Here is a description of some of the most popular yoga styles.

If you’re unsure of How to Choose The Right Yoga Style For You, read my guideline article here.

Hatha Yoga

Hatha is a generic term that refers to any physical yoga practice. So, most modern yoga styles fall into this category.

Sivananda Yoga

Sivananda is probably the most traditional take on yoga. It’s main focus is beyond physical. Just like in the original teachings of hindu masters, it is a spiritual practice rather than physical exercise. The class revolves around 12 main poses, pranayama (breathing), chanting and meditation. A long relaxation in sivasana (corpse pose) is key in Sivananda practice.

This style is based on the teachings of Swami Sivananda.

Iyengar Yoga

The Iyengar method could be called minimalist yoga. It’s all about precision and alignment. So, get ready for long moments of stillness. As you will realise, holding a pose in perfect alignment, can be very challenging. And even though this practice will not get your heart rate up, it will strengthens the body, while increasing flexibility and awareness. An important characteristic of Iyengar Yoga is the use of a variety of props: blocks, blankets, straps, chairs, bolsters, and rope walls.

This style was developed by B.K.S. Iyengar.

Vinyasa Yoga

Vinyasa is any type of yoga that blends dynamic, flowing asana sequencing with regular, conscious breathing.

Power Yoga

An intense workout that will definitely make you sweat. This demanding, dynamic practice cultivates an attitude of freedom and fearlessnes when facing challenges,on and off the mat. It is a great way to strengthen your body and induce a sense of empowerment.

Power Yoga is rooted in the Ashtanga tradition. Beryl Bender Birch and Bryan Kest have introduced it in the 80s, as an alternative to the rigid, structured practice of Ashtanga. This practice varies greately depending on the teacher’s personal style.

Some notable Power Yoga teachers are – Baron Baptiste and Rodney Yee.

Ashtanga Yoga

A repetitive vinyasa class, extremely strenuous and athletic. This system consists of  6 set, standarised asana sequences. There is no music, but the sound of Ujjahi breathing usually fills the room with a meditative quality.

Mysore style Ashtanga classes are very different from regular yoga classes in that each student, having learned the standard sequence, flows through it at their own pace while the teacher moves around the room giving personal adjustments and directions.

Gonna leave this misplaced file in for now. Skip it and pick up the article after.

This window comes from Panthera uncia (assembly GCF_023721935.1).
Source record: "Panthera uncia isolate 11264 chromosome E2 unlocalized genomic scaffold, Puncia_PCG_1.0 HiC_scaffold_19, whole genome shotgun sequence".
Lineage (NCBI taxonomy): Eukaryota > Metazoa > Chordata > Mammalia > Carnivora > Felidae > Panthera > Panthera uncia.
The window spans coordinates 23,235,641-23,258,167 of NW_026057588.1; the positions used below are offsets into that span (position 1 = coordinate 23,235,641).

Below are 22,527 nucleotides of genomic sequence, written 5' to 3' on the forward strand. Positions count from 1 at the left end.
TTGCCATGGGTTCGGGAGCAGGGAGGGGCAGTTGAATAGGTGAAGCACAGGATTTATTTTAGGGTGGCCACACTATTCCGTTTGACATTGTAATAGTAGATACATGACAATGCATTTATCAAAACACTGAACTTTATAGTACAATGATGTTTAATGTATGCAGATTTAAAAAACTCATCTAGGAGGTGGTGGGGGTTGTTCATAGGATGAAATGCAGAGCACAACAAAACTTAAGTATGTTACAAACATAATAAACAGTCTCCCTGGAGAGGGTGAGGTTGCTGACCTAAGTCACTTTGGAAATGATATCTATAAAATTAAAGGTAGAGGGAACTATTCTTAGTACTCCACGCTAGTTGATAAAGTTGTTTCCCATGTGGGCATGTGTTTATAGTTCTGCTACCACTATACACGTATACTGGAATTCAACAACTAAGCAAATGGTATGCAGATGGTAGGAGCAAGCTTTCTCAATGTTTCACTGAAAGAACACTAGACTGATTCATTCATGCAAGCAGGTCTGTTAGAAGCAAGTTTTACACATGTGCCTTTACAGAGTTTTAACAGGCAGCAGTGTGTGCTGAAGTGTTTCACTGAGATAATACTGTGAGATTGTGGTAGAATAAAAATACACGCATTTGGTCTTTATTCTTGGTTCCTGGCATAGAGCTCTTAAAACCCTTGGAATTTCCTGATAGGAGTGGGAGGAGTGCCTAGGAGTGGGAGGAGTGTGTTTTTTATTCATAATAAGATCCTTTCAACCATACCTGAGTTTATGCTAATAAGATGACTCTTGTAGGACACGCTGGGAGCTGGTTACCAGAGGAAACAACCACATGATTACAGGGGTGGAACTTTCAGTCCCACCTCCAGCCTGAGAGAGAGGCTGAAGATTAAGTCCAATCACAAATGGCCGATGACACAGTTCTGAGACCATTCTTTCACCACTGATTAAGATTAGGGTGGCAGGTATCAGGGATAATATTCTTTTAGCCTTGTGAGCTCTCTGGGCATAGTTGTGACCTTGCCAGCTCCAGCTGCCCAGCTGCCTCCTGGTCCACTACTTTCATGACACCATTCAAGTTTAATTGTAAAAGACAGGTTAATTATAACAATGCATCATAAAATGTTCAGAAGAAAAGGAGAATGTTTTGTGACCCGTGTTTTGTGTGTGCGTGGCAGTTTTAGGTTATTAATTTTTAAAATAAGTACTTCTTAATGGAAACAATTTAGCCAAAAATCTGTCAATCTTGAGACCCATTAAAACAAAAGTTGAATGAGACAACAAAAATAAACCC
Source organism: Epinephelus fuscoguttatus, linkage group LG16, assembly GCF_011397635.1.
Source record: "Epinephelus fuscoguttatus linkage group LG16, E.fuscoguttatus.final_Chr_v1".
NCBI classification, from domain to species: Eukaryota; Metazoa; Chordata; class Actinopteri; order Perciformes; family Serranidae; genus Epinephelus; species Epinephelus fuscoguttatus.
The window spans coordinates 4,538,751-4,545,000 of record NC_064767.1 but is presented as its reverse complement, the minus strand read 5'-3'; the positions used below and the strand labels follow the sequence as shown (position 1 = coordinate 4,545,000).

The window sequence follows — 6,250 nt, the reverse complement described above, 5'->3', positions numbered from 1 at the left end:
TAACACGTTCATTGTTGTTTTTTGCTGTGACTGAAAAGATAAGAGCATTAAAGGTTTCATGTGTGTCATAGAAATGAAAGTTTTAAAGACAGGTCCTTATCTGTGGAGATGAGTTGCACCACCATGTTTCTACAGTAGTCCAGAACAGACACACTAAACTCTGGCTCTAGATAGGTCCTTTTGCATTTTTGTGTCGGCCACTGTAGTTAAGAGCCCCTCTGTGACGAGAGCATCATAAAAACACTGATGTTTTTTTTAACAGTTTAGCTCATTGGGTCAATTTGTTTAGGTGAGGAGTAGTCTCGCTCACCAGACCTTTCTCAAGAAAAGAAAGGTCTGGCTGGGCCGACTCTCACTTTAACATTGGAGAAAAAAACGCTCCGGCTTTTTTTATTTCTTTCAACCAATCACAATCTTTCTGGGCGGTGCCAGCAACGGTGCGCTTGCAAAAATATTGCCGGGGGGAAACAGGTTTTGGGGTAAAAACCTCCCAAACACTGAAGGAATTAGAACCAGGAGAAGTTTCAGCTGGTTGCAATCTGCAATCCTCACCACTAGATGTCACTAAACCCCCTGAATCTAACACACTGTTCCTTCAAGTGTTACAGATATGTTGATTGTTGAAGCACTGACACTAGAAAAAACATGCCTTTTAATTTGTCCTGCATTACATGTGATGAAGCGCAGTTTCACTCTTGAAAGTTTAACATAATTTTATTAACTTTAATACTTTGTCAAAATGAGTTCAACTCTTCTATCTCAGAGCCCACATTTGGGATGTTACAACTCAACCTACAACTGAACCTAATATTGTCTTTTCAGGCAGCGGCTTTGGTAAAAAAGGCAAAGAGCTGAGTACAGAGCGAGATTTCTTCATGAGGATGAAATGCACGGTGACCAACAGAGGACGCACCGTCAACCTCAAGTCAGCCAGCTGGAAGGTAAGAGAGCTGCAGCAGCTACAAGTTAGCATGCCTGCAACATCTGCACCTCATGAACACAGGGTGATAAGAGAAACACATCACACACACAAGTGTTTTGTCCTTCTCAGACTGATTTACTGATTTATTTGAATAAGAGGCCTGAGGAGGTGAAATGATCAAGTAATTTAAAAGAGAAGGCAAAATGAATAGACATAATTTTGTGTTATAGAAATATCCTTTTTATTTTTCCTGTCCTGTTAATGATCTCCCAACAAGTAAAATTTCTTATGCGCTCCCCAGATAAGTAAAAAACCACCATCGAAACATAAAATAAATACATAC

K. Pattabhi Jois is the author of the Ashtanga Yoga method.



Bikram/Hot Yoga

A vigorous vinyasa class performed in a heated room. Designed to make you sweat profusely just as if you were doing yoga in India. Bikram is structured and set in terms of sequencing (it’s always the same 26 poses), while Hot Yoga allows for variation and a personal touch.

Bikram Yoga was developed by Bikram Choudhury, a rather controversial character who not only tried to trademark his sequence, but is also fighting allegations of sexual assault and racism.

Kundalini Yoga

Often called the Yoga of Awareness, Kundalini is very different from the yoga styles we are used to in the west.  The class usually begins with chanting, involves very minimal asanas but alot of repetitive vigorous movement (usually perfomed in a seated position) combined with yogic breathing and meditation techniques. It’s use of breath, mantras, mudras (sealing hand gestures) and bandhas (body locks) is all conducive to raising your energy. The awakening of the kundalini, our dormant spiritual energy, is the ultimate goal of this practice. Though not physically focused,  this is a very demanding and uplifting class which dissolves mental blocks, helps achieve emotional balance and strengthens the nervous system. It calms and clears the mind, develops our intuition and can be an invaluable tool on our spiritual journey. Kundalini Yoga induces a hightened state of awareness and can be a strong catalyst for transformation.

Kundalini Yoga was introduced into the “west” by Yogi Bhajan.



Jivamukti Yoga

Jivamukti means “liberation while living.” It is a physically stimulating, vigorous class, that revolves around ahimsa “non-harming” – one of the main principles of yoga. The practice involves vinyasa-style asana sequences, pranayama (breathwork), chanting, meditation and pretty diverse, often contemporary musical background.

Jivamukti Yoga was founded by Sharon Gannon and David Life.

Restorative Yoga

A quiet, slow-paced, super-relaxing yoga class. You will most likely use blankets and bolsters to increase comfort and add an effortless quality to the asanas. It will soothe your nervous system and might even put you to sleep.



Yin Yoga

Also called Taoist Yoga, Yin is a type of restorative class that focuses on finding relaxation in every pose. A quiet, meditative practice that teaches you to let go and surrender to gravity. It is meant to counterbalance yang yoga practices, like Iyengar and Vinyasa styles. It employs a more passive approach.which can be especially challenging to all of us living in a fast-paced reality. But ultimately,  you learn to be patient and give in to the flow of energy in your body, allow peace to flow though your life.

Paulie Zink is the man behing Yin Yoga.

If you would like to learn about the newest ways to spice up your practice check out Yoga Trends – Hybrid Styles